If “one size fits all” doesn’t work for clothes, why do we expect it to work for teaching? If students learn by building knowledge from previously acquired concepts and experiences, we can expect that we will need to be prepared to teach by introducing multiple analogies and ways of explaining new concepts. As teachers, we build a tool kit of instructional strategies over the years as we gain experience, taking note of our most successful lessons and “ah ha” moments when we see the light bulb come on for students. But how do we do this in a fully online environment where it is much harder to witness this enlightenment? Here are some ideas from our online courses:
Differentiate Instructional Strategies
We know that students have different learning styles or modalities– visual, auditory and tactile. To communicate new concepts in online learning environments, try to incorporate all three as much as possible. Pictures, diagrams, paintings, and text help visual learners, while videos help both auditory and tactile learners, because body movements and gestures play key roles in kinesthetic awareness. You can also assign short activities for students to complete as part of the lesson. If students are learning about the distributive law, for example, you could explain and show how to simplify expressions by ‘distributing’ or multiplying a value into the terms inside the brackets. You could also show a video of this process, using visual analogies to help students build knowledge based on prior knowledge and experience.
Finally, you could have students complete an activity away from the computer using objects (like coins or paper clips) to prove the concept from the video to themselves. In the video, we use blocks to demonstrate the same example above.
Use Familiar Analogies
When explaining concepts for the first time, we clearly define new terms and explain how the concept works using familiar concepts, or universal analogies. For example, in our grade 10 history course, we explain to students that history consists of selections of stories about a time period or events in the past, and that history is something we build. Every time we select examples to tell a story about the past, we are participating in the process of building history. A good analogy that most students can relate to would be talking about their summer holidays with friends. Students probably would not describe their summer breaks by listing people and dates; instead, they might tell a few stories about their most memorable experiences that best represent their holidays— they may have gone to a concert, for example. Then, we introduce students to the concept of evidence and how we can prove that something happened with a lesson on primary and secondary sources. This lesson from Virtual High School includes the following video to help auditory and kinesthetic learners:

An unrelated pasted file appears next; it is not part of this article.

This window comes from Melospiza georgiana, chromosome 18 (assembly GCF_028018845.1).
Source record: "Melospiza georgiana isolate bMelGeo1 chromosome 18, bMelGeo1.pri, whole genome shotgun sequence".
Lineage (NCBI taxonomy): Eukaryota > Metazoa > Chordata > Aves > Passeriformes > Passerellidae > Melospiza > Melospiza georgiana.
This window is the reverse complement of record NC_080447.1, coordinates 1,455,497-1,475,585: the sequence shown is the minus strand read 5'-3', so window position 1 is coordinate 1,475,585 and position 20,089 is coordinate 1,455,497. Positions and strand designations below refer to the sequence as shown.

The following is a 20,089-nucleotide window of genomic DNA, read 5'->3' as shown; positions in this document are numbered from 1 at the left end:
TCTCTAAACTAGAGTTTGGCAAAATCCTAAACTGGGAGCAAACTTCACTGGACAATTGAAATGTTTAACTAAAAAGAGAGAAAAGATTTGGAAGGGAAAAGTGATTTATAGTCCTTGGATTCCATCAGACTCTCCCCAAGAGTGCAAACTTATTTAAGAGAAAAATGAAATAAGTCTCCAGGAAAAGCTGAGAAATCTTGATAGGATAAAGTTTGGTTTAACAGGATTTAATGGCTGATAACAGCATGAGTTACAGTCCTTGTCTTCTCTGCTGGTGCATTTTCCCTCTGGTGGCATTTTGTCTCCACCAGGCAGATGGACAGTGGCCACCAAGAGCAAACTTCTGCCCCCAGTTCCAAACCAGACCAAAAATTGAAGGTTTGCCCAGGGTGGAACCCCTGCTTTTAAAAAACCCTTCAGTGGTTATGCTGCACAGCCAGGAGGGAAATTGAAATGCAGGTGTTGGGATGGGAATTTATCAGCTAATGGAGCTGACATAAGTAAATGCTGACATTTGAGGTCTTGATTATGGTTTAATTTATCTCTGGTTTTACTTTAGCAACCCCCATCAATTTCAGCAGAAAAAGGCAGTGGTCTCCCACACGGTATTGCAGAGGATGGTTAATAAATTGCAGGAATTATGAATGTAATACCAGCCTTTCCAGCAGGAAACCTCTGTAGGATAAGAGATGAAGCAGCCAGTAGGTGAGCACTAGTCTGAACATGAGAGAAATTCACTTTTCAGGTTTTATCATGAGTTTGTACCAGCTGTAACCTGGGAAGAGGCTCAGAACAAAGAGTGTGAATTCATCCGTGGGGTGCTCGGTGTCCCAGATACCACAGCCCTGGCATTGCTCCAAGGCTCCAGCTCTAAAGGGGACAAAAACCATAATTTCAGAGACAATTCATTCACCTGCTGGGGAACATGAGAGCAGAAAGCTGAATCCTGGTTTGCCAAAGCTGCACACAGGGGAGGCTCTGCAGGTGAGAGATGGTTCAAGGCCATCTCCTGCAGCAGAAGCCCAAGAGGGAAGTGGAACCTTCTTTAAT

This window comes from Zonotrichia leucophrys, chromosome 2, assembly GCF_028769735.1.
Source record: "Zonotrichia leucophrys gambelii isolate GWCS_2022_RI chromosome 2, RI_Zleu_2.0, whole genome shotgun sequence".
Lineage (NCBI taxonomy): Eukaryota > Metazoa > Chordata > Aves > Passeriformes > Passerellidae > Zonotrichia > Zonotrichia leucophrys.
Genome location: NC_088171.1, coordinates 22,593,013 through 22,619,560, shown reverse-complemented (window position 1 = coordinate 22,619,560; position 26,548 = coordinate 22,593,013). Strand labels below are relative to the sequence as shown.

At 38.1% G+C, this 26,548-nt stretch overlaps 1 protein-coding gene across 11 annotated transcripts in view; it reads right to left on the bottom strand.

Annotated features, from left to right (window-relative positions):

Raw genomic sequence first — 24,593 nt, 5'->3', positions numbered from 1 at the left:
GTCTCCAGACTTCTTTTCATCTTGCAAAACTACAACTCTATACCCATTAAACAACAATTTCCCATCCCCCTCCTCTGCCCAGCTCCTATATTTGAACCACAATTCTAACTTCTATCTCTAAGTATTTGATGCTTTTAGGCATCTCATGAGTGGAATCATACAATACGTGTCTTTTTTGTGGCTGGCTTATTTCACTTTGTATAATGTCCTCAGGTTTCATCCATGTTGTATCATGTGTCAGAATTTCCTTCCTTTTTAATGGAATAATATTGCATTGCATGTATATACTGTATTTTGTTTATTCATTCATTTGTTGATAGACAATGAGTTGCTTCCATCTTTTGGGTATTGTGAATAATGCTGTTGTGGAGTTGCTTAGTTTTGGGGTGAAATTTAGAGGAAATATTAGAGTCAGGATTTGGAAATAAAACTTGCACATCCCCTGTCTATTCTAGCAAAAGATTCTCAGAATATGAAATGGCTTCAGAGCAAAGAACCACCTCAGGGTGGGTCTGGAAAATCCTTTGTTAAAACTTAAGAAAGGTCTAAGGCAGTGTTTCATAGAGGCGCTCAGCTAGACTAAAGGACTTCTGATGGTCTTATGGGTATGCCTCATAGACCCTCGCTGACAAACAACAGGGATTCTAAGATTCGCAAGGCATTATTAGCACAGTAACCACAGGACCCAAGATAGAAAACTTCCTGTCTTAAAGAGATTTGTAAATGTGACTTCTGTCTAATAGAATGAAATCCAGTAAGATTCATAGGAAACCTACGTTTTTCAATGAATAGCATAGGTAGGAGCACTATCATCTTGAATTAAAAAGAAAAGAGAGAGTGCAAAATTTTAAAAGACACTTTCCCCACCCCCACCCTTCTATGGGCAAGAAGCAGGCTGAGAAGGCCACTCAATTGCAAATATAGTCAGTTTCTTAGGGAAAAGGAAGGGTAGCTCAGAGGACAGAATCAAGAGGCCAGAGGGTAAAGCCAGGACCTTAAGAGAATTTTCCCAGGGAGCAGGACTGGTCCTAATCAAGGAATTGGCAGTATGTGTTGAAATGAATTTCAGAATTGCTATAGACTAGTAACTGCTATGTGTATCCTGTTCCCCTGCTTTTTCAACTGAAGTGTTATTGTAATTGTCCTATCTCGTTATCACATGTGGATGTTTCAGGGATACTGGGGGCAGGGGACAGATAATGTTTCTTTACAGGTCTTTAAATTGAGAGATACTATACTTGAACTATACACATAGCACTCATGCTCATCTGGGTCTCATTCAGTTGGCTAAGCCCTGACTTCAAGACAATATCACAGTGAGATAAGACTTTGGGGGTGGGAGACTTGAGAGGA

When explaining how we use sources as evidence, we stick with the analogy of the concert: what if their friends didn’t believe that they had attended the concert? What could they show their friends to prove that the concert occurred and that they were in attendance? The lesson provides some examples and then asks the students to try a tactile activity to demonstrate their understanding of primary sources. They are given a list of sources, and students are asked to sort them into primary sources and secondary sources with a drag-and-drop interactive activity. If they have trouble, they receive immediate feedback on the correct answers and are encouraged to contact their teacher for clarification. Finally, students are asked to participate in a discussion with their peers and teacher to communicate a story about themselves and to provide evidence that the story is true. Seeing the examples of evidence that their peers chose helps students to broaden their understanding of sources. Frequent communication and check-points with their peers and teacher are key elements in a successful online learning experience for students.
When we are in the classroom, we can adjust the lesson as it continues and check in with students who seem confused. We can come up with new analogies and activities to help reach more students. In a fully online environment, it’s harder to intervene on-the-spot. We have to differentiate instruction, use familiar analogies, and allow students as much choice as possible to allow them to build on prior knowledge. The best part is that revising and perfecting instructional strategies for online courses is fun and challenging– new technologies are always emerging to offer new ways to reach various types of learners. We need to do our best to reach everyone and to provide opportunities for students to build on their own experiences. We’re not all the same; one size doesn’t fit all. After all, even if everyone in the world could fit into the same hat, we’re not all hat people.